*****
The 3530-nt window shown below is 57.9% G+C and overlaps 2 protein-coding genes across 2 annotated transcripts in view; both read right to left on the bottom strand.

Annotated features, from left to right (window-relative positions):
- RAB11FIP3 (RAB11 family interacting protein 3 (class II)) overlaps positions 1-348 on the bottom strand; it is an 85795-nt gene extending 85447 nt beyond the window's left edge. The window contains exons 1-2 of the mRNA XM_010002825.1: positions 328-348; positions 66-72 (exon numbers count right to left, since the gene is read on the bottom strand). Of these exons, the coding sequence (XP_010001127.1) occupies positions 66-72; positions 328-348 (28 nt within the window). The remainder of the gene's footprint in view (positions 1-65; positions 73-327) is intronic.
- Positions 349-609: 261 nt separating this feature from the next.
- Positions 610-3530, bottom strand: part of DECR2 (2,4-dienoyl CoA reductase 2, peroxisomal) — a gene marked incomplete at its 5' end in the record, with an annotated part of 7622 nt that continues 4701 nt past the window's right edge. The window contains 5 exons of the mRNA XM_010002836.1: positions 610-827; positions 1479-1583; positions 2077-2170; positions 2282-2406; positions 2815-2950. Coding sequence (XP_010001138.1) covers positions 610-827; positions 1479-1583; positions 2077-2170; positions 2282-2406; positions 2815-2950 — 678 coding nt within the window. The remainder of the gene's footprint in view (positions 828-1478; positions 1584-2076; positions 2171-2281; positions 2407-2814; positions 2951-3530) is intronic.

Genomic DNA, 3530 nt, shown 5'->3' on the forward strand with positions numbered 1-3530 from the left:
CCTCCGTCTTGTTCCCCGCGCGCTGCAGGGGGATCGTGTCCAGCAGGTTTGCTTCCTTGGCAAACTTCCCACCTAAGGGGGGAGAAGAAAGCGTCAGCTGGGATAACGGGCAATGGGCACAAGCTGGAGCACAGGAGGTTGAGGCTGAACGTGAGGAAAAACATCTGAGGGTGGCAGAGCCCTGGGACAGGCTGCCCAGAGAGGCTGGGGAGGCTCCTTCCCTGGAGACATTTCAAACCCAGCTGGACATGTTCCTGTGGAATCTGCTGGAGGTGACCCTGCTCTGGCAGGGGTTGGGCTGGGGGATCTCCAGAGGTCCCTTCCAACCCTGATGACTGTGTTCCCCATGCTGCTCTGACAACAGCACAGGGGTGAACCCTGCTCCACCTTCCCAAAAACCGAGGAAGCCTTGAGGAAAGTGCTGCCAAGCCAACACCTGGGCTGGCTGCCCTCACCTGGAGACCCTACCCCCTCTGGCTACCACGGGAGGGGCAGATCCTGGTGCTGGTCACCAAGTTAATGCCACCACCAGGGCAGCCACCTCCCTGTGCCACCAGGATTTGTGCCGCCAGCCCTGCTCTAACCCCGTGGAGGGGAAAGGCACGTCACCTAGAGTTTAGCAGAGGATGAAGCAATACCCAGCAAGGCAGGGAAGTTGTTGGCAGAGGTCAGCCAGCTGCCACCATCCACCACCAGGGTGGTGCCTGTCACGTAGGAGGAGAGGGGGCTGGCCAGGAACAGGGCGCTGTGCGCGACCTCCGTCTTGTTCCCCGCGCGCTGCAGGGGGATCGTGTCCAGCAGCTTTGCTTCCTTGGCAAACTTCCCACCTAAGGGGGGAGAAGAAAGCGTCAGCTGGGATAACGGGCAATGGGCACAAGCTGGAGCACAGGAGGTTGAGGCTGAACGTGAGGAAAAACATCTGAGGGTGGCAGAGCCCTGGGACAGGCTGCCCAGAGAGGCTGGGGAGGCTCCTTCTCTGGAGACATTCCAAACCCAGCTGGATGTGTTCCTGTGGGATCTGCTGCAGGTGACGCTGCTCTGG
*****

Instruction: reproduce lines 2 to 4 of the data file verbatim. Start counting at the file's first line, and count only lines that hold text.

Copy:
Annotated features, from left to right (window-relative positions):
- RAB11FIP3 (RAB11 family interacting protein 3 (class II)) overlaps positions 1-348 on the bottom strand; it is an 85795-nt gene extending 85447 nt beyond the window's left edge. The window contains exons 1-2 of the mRNA XM_010002825.1: positions 328-348; positions 66-72 (exon numbers count right to left, since the gene is read on the bottom strand). Of these exons, the coding sequence (XP_010001127.1) occupies positions 66-72; positions 328-348 (28 nt within the window). The remainder of the gene's footprint in view (positions 1-65; positions 73-327) is intronic.
- Positions 349-609: 261 nt separating this feature from the next.